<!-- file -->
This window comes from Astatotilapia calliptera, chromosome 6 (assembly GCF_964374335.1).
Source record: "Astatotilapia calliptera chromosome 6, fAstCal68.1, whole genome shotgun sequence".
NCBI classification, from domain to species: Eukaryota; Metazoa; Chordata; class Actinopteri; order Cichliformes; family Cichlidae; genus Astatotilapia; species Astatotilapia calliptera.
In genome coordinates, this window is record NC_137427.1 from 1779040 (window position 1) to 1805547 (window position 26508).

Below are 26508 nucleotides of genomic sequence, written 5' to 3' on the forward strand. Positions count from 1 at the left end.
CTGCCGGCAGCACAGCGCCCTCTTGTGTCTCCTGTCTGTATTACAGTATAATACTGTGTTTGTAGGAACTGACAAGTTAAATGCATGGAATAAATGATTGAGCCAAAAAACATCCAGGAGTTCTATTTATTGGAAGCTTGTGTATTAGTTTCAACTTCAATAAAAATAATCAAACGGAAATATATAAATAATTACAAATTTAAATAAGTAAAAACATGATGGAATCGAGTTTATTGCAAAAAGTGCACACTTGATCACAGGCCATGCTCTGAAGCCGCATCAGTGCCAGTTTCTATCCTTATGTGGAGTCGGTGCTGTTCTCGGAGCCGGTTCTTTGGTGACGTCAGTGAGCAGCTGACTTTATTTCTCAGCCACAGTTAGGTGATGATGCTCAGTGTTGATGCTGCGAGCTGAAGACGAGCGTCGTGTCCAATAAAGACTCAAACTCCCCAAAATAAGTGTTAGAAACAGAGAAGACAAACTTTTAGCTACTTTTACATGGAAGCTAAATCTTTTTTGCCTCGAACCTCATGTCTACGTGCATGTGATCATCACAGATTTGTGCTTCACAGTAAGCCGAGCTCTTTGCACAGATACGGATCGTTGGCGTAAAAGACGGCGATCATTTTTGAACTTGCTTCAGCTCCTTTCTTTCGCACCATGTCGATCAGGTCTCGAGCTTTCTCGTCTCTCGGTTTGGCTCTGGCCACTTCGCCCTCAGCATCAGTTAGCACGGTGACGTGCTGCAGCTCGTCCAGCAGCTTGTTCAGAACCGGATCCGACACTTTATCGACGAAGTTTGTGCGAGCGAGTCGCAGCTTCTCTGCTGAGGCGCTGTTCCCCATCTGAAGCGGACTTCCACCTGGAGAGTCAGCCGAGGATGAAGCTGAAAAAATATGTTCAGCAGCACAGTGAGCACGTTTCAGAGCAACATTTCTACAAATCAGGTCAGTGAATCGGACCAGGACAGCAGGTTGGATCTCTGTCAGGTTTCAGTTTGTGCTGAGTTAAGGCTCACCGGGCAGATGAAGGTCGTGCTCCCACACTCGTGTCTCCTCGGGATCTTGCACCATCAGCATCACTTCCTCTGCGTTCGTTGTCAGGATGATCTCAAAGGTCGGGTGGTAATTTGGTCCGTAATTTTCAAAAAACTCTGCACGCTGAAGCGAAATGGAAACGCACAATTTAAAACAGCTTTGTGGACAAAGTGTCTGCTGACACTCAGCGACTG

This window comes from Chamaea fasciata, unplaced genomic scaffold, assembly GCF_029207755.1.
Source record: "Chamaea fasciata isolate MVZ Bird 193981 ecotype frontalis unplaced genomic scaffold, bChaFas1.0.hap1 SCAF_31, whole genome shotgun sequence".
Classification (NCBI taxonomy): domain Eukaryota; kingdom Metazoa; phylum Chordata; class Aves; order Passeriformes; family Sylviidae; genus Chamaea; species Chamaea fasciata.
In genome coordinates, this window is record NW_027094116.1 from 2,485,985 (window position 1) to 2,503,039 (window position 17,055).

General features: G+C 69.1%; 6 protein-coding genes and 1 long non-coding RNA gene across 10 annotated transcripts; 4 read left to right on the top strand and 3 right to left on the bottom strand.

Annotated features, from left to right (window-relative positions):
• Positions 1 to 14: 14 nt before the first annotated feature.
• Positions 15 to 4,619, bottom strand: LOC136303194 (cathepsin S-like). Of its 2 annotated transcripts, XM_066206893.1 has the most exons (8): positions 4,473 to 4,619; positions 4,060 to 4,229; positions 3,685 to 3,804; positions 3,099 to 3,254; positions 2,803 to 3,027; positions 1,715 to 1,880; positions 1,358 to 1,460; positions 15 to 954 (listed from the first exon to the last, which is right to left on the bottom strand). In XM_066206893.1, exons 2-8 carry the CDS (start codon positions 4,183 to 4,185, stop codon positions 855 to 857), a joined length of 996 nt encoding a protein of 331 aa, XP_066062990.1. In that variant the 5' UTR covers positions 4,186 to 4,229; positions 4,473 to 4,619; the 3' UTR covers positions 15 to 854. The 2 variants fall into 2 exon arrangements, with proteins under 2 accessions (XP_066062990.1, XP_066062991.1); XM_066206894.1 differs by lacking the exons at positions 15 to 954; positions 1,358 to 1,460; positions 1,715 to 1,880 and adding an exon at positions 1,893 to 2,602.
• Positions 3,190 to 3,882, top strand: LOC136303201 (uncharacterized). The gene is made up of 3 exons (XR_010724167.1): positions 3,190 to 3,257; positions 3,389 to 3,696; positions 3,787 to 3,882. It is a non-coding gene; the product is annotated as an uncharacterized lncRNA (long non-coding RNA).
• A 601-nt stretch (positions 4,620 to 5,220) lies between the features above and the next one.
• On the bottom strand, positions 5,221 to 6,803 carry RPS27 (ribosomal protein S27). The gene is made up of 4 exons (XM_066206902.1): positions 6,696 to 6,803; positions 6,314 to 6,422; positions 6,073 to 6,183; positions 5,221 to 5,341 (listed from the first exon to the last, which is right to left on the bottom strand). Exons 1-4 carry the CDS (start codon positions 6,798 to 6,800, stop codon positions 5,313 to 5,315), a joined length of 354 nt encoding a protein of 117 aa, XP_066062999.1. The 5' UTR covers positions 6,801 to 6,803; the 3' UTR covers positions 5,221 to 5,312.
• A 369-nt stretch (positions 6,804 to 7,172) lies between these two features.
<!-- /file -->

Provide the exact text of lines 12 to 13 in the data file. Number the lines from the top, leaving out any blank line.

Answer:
Annotated features, from left to right (window-relative positions):
• Positions 1 to 14: 14 nt before the first annotated feature.